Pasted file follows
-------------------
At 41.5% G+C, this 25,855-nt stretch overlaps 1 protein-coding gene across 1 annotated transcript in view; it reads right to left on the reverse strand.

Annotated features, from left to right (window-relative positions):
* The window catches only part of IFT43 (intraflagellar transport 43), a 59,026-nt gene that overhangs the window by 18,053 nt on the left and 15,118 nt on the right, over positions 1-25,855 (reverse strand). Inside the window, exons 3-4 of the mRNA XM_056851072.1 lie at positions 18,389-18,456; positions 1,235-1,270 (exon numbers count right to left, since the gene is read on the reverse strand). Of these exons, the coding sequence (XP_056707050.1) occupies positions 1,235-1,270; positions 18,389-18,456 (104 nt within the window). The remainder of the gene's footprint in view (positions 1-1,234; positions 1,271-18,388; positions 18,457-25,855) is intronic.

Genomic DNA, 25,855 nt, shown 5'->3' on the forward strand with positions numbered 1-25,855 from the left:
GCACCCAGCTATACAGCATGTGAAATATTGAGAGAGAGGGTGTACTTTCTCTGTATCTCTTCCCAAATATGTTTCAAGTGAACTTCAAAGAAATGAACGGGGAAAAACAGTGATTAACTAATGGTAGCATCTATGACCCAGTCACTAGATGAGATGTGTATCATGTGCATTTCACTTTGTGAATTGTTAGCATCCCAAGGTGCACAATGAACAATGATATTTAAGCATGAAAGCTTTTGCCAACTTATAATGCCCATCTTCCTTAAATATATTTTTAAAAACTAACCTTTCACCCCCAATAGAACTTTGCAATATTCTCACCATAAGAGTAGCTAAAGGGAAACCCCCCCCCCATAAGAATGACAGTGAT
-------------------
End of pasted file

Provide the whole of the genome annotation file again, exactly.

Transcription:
At 41.5% G+C, this 25,855-nt stretch overlaps 1 protein-coding gene across 1 annotated transcript in view; it reads right to left on the reverse strand.

Annotated features, from left to right (window-relative positions):
* The window catches only part of IFT43 (intraflagellar transport 43), a 59,026-nt gene that overhangs the window by 18,053 nt on the left and 15,118 nt on the right, over positions 1-25,855 (reverse strand). Inside the window, exons 3-4 of the mRNA XM_056851072.1 lie at positions 18,389-18,456; positions 1,235-1,270 (exon numbers count right to left, since the gene is read on the reverse strand). Of these exons, the coding sequence (XP_056707050.1) occupies positions 1,235-1,270; positions 18,389-18,456 (104 nt within the window). The remainder of the gene's footprint in view (positions 1-1,234; positions 1,271-18,388; positions 18,457-25,855) is intronic.

Genomic DNA, 25,855 nt, shown 5'->3' on the forward strand with positions numbered 1-25,855 from the left:
GCACCCAGCTATACAGCATGTGAAATATTGAGAGAGAGGGTGTACTTTCTCTGTATCTCTTCCCAAATATGTTTCAAGTGAACTTCAAAGAAATGAACGGGGAAAAACAGTGATTAACTAATGGTAGCATCTATGACCCAGTCACTAGATGAGATGTGTATCATGTGCATTTCACTTTGTGAATTGTTAGCATCCCAAGGTGCACAATGAACAATGATATTTAAGCATGAAAGCTTTTGCCAACTTATAATGCCCATCTTCCTTAAATATATTTTTAAAAACTAACCTTTCACCCCCAATAGAACTTTGCAATATTCTCACCATAAGAGTAGCTAAAGGGAAACCCCCCCCCCATAAGAATGACAGTGAT